Trading for Water in Bolivia

Author: 
Published: 
Tuesday, November 24, 2015

Farmers contract with upstream land users to conserve cloud forests.

Farmers in Bolivia’s Los Negros Valley rely on water from the Los Negros River for their agricultural livelihoods. But when water levels suddenly began to drop in the valley, something had to be done.

Downstream farmers pointed fingers upriver, blaming deforestation for the lack of water. The water-producing cloud forests upstream were being cleared for timber and agriculture, changing runoff patterns and causing dry seasons in the valley to be even drier. 

Natura Bolivia, a company led by Maria Teresa Vargas, stepped in to help bridge the gap between the water users in the valley and upstream loggers in the early 2000s. The idea was that downstream water users should compensate upstream land users for protecting forests and providing water.

A creative arrangement emerged: Downstream users agreed to pay one beehive for every ten hectares of water-producing cloud forest protected from logging by upstream land users. Along with beehives, upstream land users also received training in honey production. All parties voluntarily enrolled in the program, with payments made annually to create a lasting partnership.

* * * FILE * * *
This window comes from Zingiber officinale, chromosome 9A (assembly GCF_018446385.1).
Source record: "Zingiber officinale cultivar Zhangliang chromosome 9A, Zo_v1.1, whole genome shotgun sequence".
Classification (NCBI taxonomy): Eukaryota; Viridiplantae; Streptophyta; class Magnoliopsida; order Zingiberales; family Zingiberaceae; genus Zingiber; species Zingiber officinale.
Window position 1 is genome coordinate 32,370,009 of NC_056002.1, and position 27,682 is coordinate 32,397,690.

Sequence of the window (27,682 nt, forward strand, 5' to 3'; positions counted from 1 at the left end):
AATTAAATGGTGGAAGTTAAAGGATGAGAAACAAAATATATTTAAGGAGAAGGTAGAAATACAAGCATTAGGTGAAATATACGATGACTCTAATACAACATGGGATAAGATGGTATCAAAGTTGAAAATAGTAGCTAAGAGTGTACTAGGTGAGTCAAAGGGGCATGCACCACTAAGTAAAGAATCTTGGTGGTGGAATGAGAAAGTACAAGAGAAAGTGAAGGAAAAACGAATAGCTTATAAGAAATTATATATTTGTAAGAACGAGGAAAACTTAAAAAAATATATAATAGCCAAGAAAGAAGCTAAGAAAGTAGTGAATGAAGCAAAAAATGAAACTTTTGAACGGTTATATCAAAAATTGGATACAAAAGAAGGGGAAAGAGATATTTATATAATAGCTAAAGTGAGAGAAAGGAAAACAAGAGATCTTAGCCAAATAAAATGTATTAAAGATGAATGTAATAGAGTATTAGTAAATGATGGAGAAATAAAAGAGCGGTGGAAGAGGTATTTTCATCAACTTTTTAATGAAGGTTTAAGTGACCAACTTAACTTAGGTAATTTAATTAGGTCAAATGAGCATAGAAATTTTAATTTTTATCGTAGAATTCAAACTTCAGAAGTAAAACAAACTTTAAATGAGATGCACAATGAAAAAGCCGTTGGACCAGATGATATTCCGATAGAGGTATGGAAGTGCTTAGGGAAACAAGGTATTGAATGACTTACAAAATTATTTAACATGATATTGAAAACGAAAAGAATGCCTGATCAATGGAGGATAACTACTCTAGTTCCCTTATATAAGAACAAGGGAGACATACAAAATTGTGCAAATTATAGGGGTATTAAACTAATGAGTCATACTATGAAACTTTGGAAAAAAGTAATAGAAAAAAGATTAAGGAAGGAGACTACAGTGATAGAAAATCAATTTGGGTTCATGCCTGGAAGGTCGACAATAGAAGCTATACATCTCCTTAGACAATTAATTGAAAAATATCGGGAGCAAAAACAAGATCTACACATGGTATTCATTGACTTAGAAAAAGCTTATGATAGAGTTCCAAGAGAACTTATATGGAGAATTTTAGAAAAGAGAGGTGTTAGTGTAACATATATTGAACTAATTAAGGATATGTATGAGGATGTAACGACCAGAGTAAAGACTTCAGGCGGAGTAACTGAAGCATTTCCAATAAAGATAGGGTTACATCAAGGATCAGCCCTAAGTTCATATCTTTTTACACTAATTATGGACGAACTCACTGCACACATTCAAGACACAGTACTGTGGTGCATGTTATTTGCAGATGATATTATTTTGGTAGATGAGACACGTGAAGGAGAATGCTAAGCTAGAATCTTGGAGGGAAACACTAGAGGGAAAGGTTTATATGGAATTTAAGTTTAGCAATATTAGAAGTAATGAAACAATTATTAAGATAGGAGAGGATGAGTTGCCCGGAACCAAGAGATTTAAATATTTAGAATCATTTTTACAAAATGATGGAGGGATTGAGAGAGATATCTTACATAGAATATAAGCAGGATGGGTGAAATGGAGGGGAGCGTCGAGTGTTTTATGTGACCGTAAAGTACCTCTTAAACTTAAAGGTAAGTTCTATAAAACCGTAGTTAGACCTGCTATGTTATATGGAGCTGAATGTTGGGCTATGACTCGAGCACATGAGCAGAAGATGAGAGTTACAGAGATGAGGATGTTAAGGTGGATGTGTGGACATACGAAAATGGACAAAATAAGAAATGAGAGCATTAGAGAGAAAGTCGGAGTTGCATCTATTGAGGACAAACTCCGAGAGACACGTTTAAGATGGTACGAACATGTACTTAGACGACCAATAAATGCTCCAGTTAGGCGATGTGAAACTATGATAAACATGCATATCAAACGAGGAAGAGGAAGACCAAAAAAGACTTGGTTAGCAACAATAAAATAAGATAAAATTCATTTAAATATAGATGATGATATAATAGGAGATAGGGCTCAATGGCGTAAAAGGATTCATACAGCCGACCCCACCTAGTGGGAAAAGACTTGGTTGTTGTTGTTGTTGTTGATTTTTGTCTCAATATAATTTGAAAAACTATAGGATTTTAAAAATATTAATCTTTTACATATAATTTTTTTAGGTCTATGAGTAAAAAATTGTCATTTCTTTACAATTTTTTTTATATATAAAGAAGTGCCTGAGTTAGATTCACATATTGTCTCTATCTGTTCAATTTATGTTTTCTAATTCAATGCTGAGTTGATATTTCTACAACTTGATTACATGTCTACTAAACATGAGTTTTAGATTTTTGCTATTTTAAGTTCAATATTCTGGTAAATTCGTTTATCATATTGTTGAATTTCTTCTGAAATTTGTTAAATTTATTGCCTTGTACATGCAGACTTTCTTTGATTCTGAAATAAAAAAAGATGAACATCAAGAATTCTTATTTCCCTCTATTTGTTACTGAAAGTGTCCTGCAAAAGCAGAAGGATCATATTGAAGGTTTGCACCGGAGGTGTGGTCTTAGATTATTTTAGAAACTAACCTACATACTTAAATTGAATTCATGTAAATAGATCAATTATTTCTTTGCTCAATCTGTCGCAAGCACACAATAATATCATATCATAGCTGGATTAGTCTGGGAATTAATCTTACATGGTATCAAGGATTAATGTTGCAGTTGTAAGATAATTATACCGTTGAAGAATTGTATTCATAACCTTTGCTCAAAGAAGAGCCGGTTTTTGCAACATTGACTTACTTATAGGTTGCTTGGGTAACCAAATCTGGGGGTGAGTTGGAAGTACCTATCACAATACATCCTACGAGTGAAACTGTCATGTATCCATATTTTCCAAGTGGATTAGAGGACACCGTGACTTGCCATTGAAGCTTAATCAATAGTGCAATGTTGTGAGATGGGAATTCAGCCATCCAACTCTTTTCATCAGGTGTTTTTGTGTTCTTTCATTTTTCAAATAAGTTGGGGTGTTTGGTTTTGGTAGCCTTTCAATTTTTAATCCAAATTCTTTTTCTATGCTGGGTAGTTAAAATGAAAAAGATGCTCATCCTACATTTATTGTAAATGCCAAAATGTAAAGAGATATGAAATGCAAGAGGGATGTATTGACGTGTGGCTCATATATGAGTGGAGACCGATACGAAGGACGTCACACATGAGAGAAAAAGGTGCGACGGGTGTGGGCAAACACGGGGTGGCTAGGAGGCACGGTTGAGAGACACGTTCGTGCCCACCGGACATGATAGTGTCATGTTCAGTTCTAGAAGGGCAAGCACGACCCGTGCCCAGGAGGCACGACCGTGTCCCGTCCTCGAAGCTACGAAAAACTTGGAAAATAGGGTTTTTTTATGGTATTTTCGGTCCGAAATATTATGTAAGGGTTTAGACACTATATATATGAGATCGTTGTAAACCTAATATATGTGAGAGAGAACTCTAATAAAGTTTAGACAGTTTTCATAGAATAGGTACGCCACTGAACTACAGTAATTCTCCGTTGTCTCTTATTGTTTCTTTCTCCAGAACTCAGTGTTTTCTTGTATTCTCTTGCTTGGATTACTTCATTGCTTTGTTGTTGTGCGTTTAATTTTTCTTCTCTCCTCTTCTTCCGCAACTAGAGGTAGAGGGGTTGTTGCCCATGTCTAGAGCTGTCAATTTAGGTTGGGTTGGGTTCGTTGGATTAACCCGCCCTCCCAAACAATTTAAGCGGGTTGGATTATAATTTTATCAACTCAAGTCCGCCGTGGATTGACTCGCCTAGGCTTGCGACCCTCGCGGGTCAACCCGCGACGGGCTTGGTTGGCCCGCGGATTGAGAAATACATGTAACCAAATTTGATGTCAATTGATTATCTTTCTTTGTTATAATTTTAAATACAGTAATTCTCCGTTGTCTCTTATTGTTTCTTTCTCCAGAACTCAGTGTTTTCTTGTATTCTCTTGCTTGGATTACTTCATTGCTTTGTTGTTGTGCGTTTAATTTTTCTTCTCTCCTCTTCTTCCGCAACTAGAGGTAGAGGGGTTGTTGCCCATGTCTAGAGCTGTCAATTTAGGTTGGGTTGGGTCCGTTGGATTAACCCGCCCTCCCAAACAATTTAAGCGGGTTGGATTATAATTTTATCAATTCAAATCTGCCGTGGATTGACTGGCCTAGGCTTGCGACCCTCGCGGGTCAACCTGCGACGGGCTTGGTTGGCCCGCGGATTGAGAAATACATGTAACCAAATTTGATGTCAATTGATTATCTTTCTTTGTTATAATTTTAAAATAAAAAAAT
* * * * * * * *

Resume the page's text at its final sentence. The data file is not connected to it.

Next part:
Natura Bolivia’s program has flourished. In 2003, 60 beehives were exchanged for the protection of 600 hectares of cloud forest. Three years later, the amount of land protected had tripled in size. The program continues to expand, with barbed wire now being offered along with bees in exchange for forest protection. 

Why bees and barbed wire? Upstream land users wanted an alternative source of income and to develop a long-term revenue stream without harming native flora and fauna. Selling honey provides a reliable income, and because bees depend on healthy vegetation for honey production, upstream users have an incentive to protect the forest. Barbed wire also helps keep cattle out of sensitive areas and strengthens existing land claims.

Following its success in the Los Negros Valley, Natura Bolivia has applied similar concepts throughout Bolivia, with agreements underway throughout the country. Natura Bolivia’s work allows local people to benefit directly from conservation. The preservation of cloud forests provides downstream farmers with the water they need, while diversifying the income of upstream land users.

Read more about how Natura Bolivia is trading "Bees and Barbed Wire for Water on the Bolivian Frontier."

Hannah Downey is the policy and partnerships coordinator and a research fellow at PERC, helping to move projects along from conception to completion. After being introduced to PERC her freshman year of college, she pursued the ideas of free market environmentalism and became a research assistant as a senior. She graduated from Montana State...
Read More > More Articles by Hannah Downey >